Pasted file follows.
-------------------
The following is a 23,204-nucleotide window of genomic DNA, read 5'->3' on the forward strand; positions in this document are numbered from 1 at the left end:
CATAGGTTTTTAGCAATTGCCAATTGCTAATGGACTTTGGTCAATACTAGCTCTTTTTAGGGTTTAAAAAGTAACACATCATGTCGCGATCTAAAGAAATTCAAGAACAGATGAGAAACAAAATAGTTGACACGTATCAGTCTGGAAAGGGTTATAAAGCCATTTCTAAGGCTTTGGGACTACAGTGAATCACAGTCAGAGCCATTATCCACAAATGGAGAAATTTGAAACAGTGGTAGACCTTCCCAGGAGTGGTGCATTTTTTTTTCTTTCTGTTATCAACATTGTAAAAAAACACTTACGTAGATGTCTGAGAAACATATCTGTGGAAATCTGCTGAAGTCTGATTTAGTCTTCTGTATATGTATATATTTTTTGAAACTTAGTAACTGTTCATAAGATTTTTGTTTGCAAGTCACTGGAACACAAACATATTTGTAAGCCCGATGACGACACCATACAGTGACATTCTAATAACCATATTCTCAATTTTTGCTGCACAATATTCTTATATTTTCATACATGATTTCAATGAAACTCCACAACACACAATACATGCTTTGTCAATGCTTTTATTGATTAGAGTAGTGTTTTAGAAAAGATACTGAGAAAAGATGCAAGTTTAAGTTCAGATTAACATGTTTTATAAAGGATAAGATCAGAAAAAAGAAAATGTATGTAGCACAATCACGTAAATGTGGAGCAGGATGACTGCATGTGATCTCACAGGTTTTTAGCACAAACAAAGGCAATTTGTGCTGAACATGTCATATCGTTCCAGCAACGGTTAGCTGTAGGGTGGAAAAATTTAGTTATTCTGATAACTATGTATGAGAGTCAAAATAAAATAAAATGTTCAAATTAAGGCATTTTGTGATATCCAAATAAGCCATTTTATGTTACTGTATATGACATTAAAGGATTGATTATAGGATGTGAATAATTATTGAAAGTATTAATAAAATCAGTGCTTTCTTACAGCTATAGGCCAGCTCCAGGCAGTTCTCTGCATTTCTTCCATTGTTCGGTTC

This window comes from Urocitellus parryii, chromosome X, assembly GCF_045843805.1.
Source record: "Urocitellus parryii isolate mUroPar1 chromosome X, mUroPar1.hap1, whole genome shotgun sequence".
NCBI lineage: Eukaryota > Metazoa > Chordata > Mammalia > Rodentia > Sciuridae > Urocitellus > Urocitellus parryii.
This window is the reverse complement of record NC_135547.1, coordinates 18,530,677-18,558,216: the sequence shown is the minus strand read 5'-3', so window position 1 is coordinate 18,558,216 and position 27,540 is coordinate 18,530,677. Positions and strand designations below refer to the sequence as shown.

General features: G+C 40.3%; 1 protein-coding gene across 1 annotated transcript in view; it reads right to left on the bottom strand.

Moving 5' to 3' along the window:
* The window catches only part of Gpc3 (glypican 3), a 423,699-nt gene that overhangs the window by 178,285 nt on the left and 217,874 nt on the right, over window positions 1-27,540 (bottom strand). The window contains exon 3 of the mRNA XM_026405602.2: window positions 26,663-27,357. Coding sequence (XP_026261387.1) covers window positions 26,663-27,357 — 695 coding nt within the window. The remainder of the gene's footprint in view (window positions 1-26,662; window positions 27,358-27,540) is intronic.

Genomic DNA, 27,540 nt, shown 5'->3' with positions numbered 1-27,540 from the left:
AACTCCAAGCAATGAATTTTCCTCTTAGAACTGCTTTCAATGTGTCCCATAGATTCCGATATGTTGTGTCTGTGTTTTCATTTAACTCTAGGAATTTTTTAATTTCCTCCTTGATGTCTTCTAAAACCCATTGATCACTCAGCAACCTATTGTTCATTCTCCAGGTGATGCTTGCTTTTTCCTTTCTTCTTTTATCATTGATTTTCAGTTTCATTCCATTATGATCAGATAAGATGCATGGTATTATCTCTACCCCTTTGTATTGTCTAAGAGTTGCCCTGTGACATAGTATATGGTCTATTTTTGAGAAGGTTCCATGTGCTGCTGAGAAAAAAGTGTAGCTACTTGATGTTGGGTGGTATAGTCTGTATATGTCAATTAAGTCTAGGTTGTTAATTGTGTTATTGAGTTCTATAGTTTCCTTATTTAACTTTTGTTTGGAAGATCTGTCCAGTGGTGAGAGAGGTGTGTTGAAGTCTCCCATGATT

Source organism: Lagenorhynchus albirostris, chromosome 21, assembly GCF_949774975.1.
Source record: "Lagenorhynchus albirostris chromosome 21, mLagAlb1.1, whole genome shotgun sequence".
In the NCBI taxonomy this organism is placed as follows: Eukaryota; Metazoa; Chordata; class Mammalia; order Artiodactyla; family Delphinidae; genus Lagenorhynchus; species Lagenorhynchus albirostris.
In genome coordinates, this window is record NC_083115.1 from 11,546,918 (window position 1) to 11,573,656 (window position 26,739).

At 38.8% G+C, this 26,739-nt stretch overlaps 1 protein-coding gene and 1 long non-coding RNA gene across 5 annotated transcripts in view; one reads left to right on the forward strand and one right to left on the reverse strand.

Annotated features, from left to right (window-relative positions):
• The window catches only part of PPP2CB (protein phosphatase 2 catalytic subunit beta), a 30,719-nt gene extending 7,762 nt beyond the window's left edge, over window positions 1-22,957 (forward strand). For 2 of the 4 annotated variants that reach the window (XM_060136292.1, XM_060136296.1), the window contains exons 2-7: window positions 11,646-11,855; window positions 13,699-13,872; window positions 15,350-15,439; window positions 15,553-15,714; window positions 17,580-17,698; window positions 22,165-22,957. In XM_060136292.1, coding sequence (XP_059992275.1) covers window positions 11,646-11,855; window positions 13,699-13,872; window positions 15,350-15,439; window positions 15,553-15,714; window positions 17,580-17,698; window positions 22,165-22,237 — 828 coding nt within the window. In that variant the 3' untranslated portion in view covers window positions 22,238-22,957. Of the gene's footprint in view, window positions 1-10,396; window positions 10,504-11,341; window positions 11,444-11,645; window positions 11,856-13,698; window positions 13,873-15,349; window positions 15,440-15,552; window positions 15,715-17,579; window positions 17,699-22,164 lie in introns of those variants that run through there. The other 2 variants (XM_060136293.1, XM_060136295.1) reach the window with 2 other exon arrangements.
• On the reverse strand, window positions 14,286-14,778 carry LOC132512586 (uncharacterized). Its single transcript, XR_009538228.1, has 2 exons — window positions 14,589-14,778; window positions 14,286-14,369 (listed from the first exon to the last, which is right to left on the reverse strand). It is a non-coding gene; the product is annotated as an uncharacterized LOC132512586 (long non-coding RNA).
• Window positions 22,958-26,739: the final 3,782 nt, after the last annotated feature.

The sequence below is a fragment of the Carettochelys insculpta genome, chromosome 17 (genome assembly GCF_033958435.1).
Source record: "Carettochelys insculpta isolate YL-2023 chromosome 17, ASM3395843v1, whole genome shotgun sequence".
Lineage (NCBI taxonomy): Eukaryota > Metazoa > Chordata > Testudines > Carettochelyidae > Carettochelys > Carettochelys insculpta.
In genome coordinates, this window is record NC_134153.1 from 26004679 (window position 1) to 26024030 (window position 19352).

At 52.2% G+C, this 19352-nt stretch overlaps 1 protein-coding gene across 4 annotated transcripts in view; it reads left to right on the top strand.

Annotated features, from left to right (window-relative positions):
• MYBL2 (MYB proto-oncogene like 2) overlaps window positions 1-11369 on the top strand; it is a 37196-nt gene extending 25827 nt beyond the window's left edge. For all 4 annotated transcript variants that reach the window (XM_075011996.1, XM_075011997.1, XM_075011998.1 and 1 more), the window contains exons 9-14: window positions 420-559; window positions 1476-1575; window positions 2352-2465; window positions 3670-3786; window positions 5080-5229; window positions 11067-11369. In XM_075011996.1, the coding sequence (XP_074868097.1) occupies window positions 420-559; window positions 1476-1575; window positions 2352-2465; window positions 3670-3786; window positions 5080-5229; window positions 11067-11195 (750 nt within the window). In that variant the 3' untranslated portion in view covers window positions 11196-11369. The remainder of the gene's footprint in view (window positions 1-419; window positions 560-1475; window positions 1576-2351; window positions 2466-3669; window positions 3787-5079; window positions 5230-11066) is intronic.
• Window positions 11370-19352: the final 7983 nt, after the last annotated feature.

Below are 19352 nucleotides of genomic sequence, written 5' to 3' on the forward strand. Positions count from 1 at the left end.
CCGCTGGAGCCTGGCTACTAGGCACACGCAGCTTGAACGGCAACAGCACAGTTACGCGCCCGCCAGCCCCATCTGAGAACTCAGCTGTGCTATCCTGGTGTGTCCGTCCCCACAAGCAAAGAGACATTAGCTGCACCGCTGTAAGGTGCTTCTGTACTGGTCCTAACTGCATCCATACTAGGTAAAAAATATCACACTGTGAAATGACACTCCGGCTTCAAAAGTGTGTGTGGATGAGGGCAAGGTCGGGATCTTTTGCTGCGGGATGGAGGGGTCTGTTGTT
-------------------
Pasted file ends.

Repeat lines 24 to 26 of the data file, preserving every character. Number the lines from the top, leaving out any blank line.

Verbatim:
In genome coordinates, this window is record NC_134153.1 from 26004679 (window position 1) to 26024030 (window position 19352).

At 52.2% G+C, this 19352-nt stretch overlaps 1 protein-coding gene across 4 annotated transcripts in view; it reads left to right on the top strand.

Annotated features, from left to right (window-relative positions):